How to Grow a Reader While Nurturing a Relationship With Your Faraway Grandchildren Using Skype
By Dedra T. Montoya
Is there any sweeter time spent with your grandchildren than gathering them to you for a cuddle and a story? You watch their eyes widen in wonder at splashy, colorful illustrations and delight in their giggles when you come to the funny parts. And when the story’s done, they’re the inevitable squeals for “just one more”. How can you possibly resist, right?
But what if you live far away from them? An empty lap and vacant arms aching to be occupied can take their toll. Believe me, I’m familiar. My grandsons—four-year-old Jackson (Jax) and one-year-old Beckett—live over 1600 miles away from me, moving every few years around the world. Although I’m grateful to get to see them a couple of times a year, it is never enough.
One of my favorite things to do with my grandsons is to read to them. As a teacher, I know the importance of reading aloud to children. In fact, it is one of the most significant factors that makes readers of young children. Author Emilie Buchwald said, “Children are made readers on the laps of their parents.” I’ll just add grandparents to that sentiment.
Luckily I have discovered a way to read to my distant grandkids as much as I want. Skype and FaceTime. We had always skyped together at least once a week, Jackson and I. His wiggly attention span while talking with Nana (with prompting from his mom) would last all of about two minutes or so, and then he was off to other things.
A book is one thing that has the power to hold Jackson’s attention for an extended length of time. His mom, (a former teacher) and dad have read to him and his baby brother since practically before they were out of the womb.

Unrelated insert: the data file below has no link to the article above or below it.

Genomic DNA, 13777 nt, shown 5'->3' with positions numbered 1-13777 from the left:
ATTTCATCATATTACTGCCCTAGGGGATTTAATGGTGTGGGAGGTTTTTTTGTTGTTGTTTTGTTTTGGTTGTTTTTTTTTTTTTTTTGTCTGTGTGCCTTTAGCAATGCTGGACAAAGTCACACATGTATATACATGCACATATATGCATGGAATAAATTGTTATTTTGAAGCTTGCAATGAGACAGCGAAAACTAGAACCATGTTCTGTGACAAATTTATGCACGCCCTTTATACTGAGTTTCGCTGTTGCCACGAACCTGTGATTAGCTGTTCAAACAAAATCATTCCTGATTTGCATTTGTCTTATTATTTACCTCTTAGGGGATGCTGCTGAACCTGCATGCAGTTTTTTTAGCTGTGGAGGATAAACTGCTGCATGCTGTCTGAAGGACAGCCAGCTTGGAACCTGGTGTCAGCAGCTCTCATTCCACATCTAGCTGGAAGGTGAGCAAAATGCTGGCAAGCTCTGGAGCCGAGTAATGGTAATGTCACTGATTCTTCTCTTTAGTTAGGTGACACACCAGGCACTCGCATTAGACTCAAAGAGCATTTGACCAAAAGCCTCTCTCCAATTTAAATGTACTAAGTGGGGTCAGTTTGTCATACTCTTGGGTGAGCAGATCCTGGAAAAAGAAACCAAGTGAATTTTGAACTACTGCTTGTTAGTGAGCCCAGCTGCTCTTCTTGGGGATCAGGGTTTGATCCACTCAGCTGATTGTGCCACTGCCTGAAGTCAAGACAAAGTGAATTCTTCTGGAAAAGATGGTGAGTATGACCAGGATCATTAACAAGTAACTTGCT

One day I was cleaning out bookshelves when I came across a silly Little Golden Book one of my second-graders had given me to read to Jackson when he visited because it was titled “Jack Attack”. It was about a baby who could do magical, naughty things that wreaked havoc on his babysitter. Jackson’s mom hated the book; Jackson loved it and would laugh all the way through it.
During our next Skype session, I asked Jackson, then three and living in England, if he remembered that book and would he like me to read it to him. “Sure!” he said, and he sat there—on the other side of the Atlantic Ocean—for the entire book, laughing and interacting just as if we were sitting together on the couch. I was on to something.
Now, every time we Skype or FaceTime, we read. After showing me his latest Lego masterpiece he settles down on his tummy close to Mom’s iPad, his hands propping up his head as I hold the pages close to my screen. And when one book is finished, there’s always a request for another . . . and another. Sometimes his baby brother is there on Mommy’s lap, listening to the story for a little while. Our Skype sessions have gotten longer and more numerous. To Jax, Skyping has become synonymous with reading. Now there are phone calls with a little voice on the other end saying, “Nana, can we Skype?” Not even a “hello” first. Just “Nana, can we Skype?” Music to my ears.
I’ve taught elementary school for 27 years. I can attest that the best readers in my classroom have always been those children who have been read to on a regular basis and from an early age. But you don’t have to just take my word for it. Studies show that reading aloud to children builds literacy skills and helps develop language and vocabulary. According to a recent study by Dominic Massaro, psychology professor emeritus at U.C. Santa Cruz, reading picture books aloud that are infused with rich language is actually more effective in building children’s vocabularies than just talking to them. (Susan Frey, 2015, EdSource.)